And, in world where more and more pop music seems to be defined solely by what influences it has combined (as if making worthwhile art were as easy as mixing up a batch of frozen margaritas in a blender; would that that were true), TVotR seem like their own men. It is curious when you can spot the influence, where TVotR seem to pull from an alternative canon: David Bowie, Talking Heads, Peter Gabriel, Pixies, Talk Talk, barbershop quartets, Brooklyn noise (am I the only one picking up heavy TVotR vibes on the new Animal Collective record?), even Tom Petty (listen closely to the verse on “Shout Me Out”). Plus, what they do just sounds so right. At their best (these tunes, “Staring At The Sun,” “Blind,” “Wolf Like Me,” “I Was A Lover,” “A Method,” “Tonight,” “Golden Age”), it’s hard to believe that these songs haven’t always existed.

In conclusion: TV on the Radio fucking rules.

TV on the Radio on the Colbert Report

Interview with lead singer Tunde Adebimpe (includes the money quote: “Or these scientists who are working on making a self-contained black hole—how short is that victory party going to be? And how quickly is someone going to turn that to the worst application? It’s like, “We made a black hole!” “Oh cool, can we watch sex on it?” “No, not really.” “Can we kill someone with it?” “Probably.””)

Buy it here (uh, and how come when I search for “tv on the radio” on amazon, the first thing that pops up is Steve Harvey’s relationship advice book?)

Posted by Glenn

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Filed under 2000s, Experimental, Post-rock, Rock

Harmonica Favorites, Pt. 3

Yes.  Yes, please.

Yes. Yes, please.

Talk Talk – “The Rainbow” from Spirit of Eden [1988]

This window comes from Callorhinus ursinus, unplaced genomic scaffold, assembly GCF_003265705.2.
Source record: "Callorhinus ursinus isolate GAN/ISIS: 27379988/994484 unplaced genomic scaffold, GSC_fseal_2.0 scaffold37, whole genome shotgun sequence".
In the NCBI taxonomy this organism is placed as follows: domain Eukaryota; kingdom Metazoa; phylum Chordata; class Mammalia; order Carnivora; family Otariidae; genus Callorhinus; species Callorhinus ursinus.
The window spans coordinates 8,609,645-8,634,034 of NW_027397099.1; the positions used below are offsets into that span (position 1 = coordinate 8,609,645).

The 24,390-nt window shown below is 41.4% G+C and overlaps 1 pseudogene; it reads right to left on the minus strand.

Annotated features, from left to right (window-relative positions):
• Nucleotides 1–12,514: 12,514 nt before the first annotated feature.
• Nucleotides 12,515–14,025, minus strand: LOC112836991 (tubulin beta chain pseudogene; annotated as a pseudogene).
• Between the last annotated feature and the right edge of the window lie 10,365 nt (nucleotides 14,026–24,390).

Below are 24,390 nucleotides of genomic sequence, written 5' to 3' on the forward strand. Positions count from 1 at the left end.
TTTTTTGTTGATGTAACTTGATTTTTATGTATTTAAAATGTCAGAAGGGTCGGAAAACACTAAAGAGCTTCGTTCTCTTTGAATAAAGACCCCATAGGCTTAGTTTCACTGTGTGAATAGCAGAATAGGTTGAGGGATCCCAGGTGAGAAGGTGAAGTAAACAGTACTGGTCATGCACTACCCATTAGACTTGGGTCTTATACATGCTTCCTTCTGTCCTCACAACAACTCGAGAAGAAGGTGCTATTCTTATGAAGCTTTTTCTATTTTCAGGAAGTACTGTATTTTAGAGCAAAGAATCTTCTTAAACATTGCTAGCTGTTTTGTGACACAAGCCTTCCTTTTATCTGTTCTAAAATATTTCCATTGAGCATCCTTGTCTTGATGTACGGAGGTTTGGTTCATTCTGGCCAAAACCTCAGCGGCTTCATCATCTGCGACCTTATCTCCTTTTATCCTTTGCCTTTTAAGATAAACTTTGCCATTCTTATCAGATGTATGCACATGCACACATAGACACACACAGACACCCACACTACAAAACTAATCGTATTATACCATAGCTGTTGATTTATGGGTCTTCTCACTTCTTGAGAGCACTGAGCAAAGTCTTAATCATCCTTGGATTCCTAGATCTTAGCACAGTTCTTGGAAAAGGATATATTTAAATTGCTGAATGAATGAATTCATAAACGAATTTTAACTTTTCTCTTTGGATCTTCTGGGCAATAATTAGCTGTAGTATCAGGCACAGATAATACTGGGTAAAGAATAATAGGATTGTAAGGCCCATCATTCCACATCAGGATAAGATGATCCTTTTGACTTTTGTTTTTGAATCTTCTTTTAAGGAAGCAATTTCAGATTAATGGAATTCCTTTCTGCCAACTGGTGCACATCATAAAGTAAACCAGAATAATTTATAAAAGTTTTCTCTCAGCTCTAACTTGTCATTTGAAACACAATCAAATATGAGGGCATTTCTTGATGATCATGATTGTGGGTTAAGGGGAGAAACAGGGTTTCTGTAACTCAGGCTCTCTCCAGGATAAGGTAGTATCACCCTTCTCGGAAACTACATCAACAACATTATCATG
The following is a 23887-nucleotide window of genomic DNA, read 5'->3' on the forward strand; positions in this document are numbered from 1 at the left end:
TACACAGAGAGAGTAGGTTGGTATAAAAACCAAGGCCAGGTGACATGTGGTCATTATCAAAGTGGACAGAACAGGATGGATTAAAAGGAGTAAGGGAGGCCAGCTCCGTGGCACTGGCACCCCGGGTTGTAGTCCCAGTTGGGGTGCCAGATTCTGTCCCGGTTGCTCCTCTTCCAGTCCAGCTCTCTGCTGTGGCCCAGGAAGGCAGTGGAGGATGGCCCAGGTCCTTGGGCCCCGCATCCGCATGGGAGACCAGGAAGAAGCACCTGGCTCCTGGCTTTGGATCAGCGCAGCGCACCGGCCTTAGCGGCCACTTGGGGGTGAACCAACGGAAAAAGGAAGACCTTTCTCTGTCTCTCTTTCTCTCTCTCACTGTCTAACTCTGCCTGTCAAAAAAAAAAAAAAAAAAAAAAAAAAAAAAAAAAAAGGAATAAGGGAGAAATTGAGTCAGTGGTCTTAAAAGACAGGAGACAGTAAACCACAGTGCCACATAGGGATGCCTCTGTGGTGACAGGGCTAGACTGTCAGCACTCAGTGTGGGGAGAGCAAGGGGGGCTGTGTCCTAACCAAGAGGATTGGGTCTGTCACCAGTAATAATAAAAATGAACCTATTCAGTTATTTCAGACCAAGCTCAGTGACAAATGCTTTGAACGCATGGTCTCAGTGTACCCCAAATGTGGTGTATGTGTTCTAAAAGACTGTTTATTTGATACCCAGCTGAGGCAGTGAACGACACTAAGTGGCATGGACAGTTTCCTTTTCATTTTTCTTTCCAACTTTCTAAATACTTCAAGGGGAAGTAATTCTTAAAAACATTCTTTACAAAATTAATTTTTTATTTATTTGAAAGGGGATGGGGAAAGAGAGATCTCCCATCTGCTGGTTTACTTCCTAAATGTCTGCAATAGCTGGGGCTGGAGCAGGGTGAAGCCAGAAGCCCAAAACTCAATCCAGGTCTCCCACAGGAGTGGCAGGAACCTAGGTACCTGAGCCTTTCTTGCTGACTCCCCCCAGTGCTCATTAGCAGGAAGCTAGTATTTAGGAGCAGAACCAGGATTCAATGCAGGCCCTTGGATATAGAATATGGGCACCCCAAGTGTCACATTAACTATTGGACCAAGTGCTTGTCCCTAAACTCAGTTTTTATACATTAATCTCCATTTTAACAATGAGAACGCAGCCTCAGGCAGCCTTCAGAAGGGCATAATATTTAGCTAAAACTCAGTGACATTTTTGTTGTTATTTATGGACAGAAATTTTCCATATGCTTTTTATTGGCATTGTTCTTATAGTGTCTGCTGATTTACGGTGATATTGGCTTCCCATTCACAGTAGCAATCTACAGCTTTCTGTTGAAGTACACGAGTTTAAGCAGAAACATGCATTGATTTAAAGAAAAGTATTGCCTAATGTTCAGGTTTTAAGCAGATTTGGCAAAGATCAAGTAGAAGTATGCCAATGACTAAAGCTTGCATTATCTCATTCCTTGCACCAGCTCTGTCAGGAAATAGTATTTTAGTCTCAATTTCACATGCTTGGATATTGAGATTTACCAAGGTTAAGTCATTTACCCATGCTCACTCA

Talk Talk used to be another Duran Duran until they holed up in a church and refused to let EMI hear anything from their fourth LP (Spirit of Eden).  Imagine, if you will, a horrified record executive listening to this commercially unpalatable nonsense, flabbergasted at a lack of anything resembling a single and no way to put on a successful world tour.

In any case, Spirit of Eden and Laughing Stock (their final LP) are important records, the products of fertile and talented musical imaginations (most notably that of Mark Hollis), records that transcend genre and time.  If someone put out this record last year, it would be hailed as a triumph.  If they had put this album out in the seventies, it would be a hidden gem.

But this is a post about harmonicas, and I have never heard a harmonica sound like this.  All distorted and anguished and writhing, a beast of a thing, a perfect introduction to this brilliant “fuck you” of an album.  I mean seriously, harmonicas from a band that used to be just another new wave band?  Brilliant.

Buy it here

Posted by Phil

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Filed under 1980s, Experimental, Jazz, Post-rock, Prog Rock

Harriet Beecher Stowe – The May EP

Jeff always played sideways.

Harriet Beecher Stowe – “Waltz” from The May EP [2004]
Harriet Beecher Stowe – “Firebird One” from The May EP [2004]
Harriet Beecher Stowe – “Oceansandsky” from The May EP [2004]

Under the advisement of other SWR personnel, I am making available to the world the unreleased three-song EP by Harriet Beecher Stowe, my band from college.  Featuring the inimitable Jeff Wheeler on the Bass git-box, the irrepressible Mike Kopchick on the drum boxes, and the incontovertible myself on the git-fiddle, these songs are a decent representation of where the band might have gone if we hadn’t split up to do whatever people do after college.  Many thanks due to Ryan Wert for being awesome at putting sounds onto computers.

“Firebird One” also contains the most lyrics HBS ever had in a song, sung through a telephone.

Hope you enjoy.

It’s free you don’t have to buy it.

Posted by Phil

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Filed under 2000s, Instrumental, Post-rock, Rock

Horse Story

Dirty Three – “Sue’s Last Ride” from Horse Stories (1996)

I listened to this on the walk to work the other day and didn’t know whether to fall to the grass weeping or jump up in the air and raise my skinny fists like antennas to heaven. Thanks to the estimable Phil J. for turning me on to the Dirty Three.

Adam B. will be interested in Dirty Three’s collaboration with Chan “Cat Power” Marshall.

More Dirty Three at SWR

Buy the Stories

Posted by Glenn

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Filed under 1990s, Instrumental, Post-rock